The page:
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How to get rid of your coins when leaving a foreign country

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DON’T STORE SMALL CHANGE, PUT IT TO USE

A friend recently asked us what to do with his large and unintentional collection of foreign coins left over from many international trips. He was surprised to learn that currency exchanges won’t take them. Since hanging onto coins between foreign trips is annoying (*), we recommend the following three practices for putting your coins to purposeful use.

1) Give them to charity. There are collection boxes in most international airports. Once you know about them, you’ll see them everywhere. We took the pictures in this post on just one international trip.

2) Use them plus a credit card to buy something at an airport shop. A few bucks worth of foreign currency won’t buy anything interesting at a duty-free shop, however, the same shops will happily accept all your small change plus a credit card to make up the difference on a larger item. We often buy things we are going to use anyway, you know, like batteries and gin.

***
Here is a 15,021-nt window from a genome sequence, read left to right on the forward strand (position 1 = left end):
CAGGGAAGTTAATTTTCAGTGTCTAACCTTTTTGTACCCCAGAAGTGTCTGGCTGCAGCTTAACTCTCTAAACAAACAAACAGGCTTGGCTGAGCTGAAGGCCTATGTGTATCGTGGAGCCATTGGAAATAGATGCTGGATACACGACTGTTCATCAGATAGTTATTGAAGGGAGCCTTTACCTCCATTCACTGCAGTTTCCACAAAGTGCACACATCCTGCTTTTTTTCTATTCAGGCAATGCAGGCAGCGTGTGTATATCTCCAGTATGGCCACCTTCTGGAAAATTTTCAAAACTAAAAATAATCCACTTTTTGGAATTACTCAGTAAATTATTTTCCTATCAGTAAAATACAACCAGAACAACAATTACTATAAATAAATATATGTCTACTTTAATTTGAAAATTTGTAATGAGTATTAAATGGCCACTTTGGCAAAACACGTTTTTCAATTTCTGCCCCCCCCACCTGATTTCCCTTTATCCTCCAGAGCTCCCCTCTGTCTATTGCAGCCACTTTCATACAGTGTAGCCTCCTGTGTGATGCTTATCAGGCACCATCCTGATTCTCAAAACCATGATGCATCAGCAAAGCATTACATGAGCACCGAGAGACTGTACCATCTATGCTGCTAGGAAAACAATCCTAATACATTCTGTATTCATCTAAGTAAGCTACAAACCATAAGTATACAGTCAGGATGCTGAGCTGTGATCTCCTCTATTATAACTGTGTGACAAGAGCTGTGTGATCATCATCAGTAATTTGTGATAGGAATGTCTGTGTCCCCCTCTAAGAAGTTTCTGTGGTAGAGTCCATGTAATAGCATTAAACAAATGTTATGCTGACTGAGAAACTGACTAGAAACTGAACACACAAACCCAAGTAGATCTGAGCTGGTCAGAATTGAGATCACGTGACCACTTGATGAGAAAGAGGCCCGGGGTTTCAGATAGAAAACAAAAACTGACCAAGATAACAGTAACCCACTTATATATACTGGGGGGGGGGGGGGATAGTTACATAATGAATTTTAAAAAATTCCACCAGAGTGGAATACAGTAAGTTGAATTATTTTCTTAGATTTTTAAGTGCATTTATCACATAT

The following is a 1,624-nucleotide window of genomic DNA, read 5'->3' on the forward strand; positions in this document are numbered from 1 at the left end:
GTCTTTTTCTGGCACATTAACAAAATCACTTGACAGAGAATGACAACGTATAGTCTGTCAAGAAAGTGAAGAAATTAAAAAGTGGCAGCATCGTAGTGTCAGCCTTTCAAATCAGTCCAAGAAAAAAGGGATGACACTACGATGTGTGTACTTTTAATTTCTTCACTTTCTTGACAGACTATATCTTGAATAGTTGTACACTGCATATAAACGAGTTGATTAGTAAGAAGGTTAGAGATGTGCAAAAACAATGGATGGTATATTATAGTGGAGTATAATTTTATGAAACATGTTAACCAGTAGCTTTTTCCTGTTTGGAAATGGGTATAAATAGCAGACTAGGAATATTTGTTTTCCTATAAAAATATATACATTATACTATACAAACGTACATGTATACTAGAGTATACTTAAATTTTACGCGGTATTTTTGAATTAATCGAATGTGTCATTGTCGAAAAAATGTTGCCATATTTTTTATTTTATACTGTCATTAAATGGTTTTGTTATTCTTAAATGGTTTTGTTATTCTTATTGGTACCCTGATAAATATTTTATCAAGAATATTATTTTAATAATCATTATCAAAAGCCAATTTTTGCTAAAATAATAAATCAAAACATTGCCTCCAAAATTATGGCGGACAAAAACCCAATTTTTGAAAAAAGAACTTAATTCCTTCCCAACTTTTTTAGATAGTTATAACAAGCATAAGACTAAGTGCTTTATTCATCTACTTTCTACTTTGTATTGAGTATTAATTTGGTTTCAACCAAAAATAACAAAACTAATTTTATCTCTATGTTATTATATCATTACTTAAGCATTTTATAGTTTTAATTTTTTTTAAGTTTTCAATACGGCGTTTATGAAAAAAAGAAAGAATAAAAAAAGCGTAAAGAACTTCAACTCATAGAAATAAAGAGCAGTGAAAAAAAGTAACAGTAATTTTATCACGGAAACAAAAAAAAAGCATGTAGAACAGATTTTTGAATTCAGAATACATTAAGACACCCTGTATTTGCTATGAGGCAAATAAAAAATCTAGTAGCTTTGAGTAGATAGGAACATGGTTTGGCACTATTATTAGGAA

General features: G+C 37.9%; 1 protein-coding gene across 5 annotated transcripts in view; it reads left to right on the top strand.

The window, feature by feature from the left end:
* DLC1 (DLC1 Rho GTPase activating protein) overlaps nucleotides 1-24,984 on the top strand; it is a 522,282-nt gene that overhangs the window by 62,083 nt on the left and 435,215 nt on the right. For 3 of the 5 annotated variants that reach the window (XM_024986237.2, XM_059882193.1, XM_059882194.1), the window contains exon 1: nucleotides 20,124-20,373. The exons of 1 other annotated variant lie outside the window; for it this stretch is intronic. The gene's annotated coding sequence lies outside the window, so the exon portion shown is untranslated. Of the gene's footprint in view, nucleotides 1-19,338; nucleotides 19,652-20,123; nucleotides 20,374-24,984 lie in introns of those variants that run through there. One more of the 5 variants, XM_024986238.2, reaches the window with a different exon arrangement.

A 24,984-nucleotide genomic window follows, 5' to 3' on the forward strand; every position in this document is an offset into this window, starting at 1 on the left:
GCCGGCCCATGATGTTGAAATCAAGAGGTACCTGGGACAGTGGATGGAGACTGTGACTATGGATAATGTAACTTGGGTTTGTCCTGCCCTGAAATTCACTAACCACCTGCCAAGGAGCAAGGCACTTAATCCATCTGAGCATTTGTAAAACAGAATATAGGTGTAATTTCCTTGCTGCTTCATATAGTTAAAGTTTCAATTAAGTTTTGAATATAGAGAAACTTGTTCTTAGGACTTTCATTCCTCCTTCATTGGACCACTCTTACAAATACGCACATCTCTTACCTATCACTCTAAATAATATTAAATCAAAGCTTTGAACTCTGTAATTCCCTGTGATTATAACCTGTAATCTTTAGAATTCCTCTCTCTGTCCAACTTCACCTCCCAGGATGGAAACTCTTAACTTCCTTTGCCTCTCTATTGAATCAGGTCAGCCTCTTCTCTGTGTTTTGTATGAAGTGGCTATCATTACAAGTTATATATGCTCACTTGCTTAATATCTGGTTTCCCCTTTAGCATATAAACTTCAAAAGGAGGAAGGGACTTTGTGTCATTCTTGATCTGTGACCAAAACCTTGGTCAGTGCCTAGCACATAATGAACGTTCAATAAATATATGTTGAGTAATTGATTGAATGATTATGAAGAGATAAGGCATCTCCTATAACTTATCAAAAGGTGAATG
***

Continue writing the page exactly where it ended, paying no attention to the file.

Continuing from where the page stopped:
3) If you have former European currencies that are no longer circulating (Belgian franc, Deutsche Mark, Estonian kroon, Irish pound, Luxembourg franc, Maltese lire, Dutch Guilder, Austrian Schilling, Portuguese escudos, Slovak koruna, Slovenian tolar, Spanish pesetas und Cypriot pound), you’re not entirely out of luck. You can send them to euromoney24.com and ask that they be donated to charity or transferred to your bank account.

(*) We do hold on to bills, however, for countries we expect to revisit within a couple years

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